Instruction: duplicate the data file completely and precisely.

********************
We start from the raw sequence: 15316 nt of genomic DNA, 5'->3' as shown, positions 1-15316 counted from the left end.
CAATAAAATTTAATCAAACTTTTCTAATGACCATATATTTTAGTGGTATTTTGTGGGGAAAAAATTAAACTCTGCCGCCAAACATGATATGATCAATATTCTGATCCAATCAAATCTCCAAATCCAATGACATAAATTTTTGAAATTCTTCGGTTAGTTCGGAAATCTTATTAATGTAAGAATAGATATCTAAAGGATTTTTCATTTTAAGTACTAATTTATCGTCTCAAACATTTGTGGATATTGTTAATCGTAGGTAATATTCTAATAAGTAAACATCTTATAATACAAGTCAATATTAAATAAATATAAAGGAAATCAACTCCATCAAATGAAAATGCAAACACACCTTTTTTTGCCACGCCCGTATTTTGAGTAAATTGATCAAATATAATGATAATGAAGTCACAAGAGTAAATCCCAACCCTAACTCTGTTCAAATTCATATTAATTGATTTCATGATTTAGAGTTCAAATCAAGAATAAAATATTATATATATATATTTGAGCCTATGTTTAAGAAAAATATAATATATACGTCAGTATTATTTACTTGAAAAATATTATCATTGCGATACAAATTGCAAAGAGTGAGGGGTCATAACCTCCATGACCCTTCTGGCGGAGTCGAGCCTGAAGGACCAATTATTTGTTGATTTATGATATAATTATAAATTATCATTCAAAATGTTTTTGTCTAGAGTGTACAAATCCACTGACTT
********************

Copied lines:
We start from the raw sequence: 15316 nt of genomic DNA, 5'->3' as shown, positions 1-15316 counted from the left end.
CAATAAAATTTAATCAAACTTTTCTAATGACCATATATTTTAGTGGTATTTTGTGGGGAAAAAATTAAACTCTGCCGCCAAACATGATATGATCAATATTCTGATCCAATCAAATCTCCAAATCCAATGACATAAATTTTTGAAATTCTTCGGTTAGTTCGGAAATCTTATTAATGTAAGAATAGATATCTAAAGGATTTTTCATTTTAAGTACTAATTTATCGTCTCAAACATTTGTGGATATTGTTAATCGTAGGTAATATTCTAATAAGTAAACATCTTATAATACAAGTCAATATTAAATAAATATAAAGGAAATCAACTCCATCAAATGAAAATGCAAACACACCTTTTTTTGCCACGCCCGTATTTTGAGTAAATTGATCAAATATAATGATAATGAAGTCACAAGAGTAAATCCCAACCCTAACTCTGTTCAAATTCATATTAATTGATTTCATGATTTAGAGTTCAAATCAAGAATAAAATATTATATATATATATTTGAGCCTATGTTTAAGAAAAATATAATATATACGTCAGTATTATTTACTTGAAAAATATTATCATTGCGATACAAATTGCAAAGAGTGAGGGGTCATAACCTCCATGACCCTTCTGGCGGAGTCGAGCCTGAAGGACCAATTATTTGTTGATTTATGATATAATTATAAATTATCATTCAAAATGTTTTTGTCTAGAGTGTACAAATCCACTGACTT